HHS/CDC has included language under § 34.3(f), transmission of records, to ensure that electronic submissions may be acceptable as provided by the Director. Finally, HHS/CDC is proposing to amend § 34.3(g)(4) by replacing “excludable” with “inadmissible” in § 34.3(g)(4) to reflect modern terminology.

    iii. Section 34.4 Medical Notifications

    HHS/CDC proposes to revise § 34.4(b)(1)(ii) to include proof of vaccination requirements as provided by section 341 of the IIRIRA of 1996 which amended section 212 of the INA and to reference criteria established by CDC and published in Federal Register Notices to determine which vaccines recommended by the ACIP will be required for U.S. immigration. In addition, HHS/CDC is proposing to add specific language regarding the exemption of vaccination requirements for an adopted child as provided in section 212 of the INA. Again, these changes are not substantive, but reflect current practice and statutory language.

    iv. Section 38.7 Medical and Other Care; Death

    Under this section, HHS/CDC proposes to replace “INS” with “DHS” and replace “Public Health Services” with “HHS” to reflect modern agency titles and appropriate authorities relating to this provision. Although HHS/CDC is not proposing to make any substantive changes to § 38.7, we will accept public comment on updating this section to reflect modern terminology.

    v. Section 34.8 Reexamination; Convening of Review Boards; Expert Witnesses, Reports

    Review boards are convened by the Director to reexamine aliens at the request of DHS and upon appeal to DHS by an alien certified as having a Class A condition. HHS/CDC is proposing changes to this section to clarify the reexamination and review board's process and improve the expediency of the process. The proposed changes include removing the requirement that one medical officer must be a board-certified psychiatrist in cases where the alien's mental health is a basis for inadmissibility. The requirement for a board-certified psychiatrist will be replaced with a requirement that the review board consist of at least one medical officer who is experienced in the diagnosis and treatment of the physical or mental disorder, or substance-related disorder for which the medical notification was made. Additionally, HHS/CDC is proposing to add failure to present documented proof of having been vaccinated against vaccine preventable diseases as a basis for reexamination by the review board and add clarifying language that the reexamination may be conducted, at the board's discretion, based on the written record.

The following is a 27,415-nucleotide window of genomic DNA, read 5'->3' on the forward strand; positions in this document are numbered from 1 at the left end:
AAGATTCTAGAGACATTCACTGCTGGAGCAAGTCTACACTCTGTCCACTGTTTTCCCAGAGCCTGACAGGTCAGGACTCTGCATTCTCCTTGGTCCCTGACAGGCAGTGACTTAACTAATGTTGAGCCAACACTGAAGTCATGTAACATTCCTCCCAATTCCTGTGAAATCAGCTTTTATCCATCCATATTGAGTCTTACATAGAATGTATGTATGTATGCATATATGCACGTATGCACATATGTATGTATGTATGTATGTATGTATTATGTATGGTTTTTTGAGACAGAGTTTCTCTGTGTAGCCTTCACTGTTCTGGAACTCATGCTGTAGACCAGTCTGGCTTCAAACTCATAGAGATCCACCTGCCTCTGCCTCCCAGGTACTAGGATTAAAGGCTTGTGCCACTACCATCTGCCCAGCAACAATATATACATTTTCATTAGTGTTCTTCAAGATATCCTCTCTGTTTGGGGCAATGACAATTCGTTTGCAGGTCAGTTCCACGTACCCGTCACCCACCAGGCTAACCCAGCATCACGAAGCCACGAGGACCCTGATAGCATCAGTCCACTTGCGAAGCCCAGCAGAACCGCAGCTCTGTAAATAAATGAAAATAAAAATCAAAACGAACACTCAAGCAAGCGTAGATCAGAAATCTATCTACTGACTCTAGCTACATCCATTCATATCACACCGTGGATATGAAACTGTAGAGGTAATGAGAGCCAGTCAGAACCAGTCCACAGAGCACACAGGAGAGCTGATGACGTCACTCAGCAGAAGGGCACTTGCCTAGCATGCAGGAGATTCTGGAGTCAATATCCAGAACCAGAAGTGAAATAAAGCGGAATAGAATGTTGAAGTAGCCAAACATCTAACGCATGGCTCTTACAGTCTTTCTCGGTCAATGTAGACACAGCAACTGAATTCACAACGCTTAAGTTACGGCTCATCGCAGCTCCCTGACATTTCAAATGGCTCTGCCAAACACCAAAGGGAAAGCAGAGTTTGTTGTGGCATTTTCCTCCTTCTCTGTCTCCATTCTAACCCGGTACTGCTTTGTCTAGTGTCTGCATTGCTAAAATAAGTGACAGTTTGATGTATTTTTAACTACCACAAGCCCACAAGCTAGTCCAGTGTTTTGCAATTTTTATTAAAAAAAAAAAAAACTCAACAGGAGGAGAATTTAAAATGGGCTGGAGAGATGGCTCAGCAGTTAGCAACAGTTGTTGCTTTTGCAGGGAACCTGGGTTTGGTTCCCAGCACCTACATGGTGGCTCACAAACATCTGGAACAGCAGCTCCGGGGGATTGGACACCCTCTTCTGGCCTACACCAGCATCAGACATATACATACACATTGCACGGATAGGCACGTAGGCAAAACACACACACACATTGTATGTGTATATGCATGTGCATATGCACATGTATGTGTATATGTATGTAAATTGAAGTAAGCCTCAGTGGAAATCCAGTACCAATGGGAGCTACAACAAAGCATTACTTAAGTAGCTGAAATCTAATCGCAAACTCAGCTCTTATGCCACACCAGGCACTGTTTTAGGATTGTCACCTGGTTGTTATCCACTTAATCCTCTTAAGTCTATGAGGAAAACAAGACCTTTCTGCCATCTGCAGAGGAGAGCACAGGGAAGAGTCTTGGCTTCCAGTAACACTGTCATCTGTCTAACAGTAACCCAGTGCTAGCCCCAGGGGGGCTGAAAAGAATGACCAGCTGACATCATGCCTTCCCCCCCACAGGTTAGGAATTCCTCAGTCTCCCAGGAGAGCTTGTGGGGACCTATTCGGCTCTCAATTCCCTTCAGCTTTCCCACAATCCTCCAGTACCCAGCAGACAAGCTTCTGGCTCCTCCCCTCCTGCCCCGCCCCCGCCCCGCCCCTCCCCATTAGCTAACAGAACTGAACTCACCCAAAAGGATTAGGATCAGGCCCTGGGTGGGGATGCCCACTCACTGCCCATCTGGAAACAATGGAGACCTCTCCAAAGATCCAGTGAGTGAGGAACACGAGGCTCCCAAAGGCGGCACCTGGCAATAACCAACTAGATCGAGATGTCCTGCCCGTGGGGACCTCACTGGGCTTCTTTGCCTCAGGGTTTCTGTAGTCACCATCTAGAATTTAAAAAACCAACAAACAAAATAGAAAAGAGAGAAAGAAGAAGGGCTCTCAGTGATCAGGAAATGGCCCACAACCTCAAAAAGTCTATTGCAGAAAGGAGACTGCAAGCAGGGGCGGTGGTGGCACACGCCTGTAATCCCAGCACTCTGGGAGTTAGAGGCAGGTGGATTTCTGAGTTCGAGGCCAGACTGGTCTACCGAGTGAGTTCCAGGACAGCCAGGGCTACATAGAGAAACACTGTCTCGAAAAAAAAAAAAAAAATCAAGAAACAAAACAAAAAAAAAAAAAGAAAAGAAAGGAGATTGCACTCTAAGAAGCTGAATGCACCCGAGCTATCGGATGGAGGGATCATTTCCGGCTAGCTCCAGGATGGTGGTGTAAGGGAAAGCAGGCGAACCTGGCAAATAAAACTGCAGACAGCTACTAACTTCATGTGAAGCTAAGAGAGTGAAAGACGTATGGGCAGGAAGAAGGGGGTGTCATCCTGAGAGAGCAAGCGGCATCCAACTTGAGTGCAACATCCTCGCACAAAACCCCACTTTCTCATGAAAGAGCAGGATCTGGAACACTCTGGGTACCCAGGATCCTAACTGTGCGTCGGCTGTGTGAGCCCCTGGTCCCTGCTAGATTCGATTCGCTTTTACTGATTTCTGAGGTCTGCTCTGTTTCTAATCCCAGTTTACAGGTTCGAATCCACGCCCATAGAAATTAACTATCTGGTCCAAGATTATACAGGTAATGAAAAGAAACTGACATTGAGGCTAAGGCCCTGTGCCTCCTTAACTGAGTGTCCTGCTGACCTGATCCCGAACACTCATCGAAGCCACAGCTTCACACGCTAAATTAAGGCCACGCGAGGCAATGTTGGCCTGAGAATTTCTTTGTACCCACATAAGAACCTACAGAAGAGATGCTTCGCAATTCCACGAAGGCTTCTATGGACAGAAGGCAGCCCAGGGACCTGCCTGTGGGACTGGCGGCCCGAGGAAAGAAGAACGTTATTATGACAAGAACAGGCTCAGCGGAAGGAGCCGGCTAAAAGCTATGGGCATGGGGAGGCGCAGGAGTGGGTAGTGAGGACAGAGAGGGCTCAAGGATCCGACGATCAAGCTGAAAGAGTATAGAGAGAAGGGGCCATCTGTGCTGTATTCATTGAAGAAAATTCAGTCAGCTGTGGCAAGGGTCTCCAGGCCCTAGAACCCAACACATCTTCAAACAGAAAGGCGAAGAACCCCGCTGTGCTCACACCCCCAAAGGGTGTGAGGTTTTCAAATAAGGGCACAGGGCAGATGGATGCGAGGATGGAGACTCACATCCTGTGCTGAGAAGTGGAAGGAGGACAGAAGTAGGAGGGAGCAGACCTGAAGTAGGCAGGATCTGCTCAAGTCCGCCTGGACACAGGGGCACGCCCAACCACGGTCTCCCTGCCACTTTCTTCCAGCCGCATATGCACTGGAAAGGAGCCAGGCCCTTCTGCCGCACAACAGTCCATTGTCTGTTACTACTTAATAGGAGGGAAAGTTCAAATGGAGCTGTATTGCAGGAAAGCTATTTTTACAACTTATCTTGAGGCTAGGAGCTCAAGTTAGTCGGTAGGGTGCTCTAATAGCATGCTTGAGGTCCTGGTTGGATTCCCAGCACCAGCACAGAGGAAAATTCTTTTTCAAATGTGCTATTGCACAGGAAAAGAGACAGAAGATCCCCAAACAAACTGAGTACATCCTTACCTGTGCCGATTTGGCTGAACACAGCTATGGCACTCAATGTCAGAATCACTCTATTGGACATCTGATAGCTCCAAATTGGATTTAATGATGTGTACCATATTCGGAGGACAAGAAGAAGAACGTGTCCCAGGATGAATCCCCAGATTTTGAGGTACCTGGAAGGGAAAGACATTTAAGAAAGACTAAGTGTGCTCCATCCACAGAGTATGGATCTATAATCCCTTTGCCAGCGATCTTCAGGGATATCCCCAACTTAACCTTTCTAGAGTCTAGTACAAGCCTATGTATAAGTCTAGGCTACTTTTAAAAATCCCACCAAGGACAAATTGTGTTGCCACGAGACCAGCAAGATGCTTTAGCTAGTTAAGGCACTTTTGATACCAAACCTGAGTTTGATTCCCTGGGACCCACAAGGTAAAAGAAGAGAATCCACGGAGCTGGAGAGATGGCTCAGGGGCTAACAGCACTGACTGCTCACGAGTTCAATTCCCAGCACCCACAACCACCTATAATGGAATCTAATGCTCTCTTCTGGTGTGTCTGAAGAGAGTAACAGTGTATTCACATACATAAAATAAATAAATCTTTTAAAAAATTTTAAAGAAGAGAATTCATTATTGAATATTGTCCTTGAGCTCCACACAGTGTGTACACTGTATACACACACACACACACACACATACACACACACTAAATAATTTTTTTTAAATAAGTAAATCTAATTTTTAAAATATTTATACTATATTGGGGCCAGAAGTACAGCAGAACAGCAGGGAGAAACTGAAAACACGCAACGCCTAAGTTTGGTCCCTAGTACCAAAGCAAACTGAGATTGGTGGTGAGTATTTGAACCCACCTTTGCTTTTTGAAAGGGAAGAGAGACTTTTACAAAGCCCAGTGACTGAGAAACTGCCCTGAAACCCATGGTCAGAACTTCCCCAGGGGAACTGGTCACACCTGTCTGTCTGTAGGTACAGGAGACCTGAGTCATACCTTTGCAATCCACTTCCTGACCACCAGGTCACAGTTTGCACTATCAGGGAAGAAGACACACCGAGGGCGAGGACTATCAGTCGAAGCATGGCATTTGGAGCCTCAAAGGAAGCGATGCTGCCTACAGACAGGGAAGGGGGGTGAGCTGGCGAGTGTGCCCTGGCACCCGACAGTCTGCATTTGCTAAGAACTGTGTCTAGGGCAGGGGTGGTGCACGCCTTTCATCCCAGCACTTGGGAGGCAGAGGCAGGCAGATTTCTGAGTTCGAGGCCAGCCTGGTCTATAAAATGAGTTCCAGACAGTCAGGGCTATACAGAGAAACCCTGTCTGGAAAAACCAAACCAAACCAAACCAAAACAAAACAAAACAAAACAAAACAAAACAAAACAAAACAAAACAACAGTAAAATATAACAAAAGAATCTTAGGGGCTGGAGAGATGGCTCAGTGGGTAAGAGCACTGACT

By removing the requirement that one medical officer must be a board-certified psychiatrist, HHS/CDC will be able to more easily and efficiently comprise the board of case-specific specialists. Removing the requirement for a board-certified psychiatrist also allows the agency to expedite the review board's convening in circumstances where a medical officer who is a board certified psychiatrist is unavailable. By tailoring the board to meet the needs of the alien, HHS/CDC will ensure that the alien has the attention of medical officers who are experienced in the diagnosis and treatment of their specific medical condition.

    V. Alternatives Considered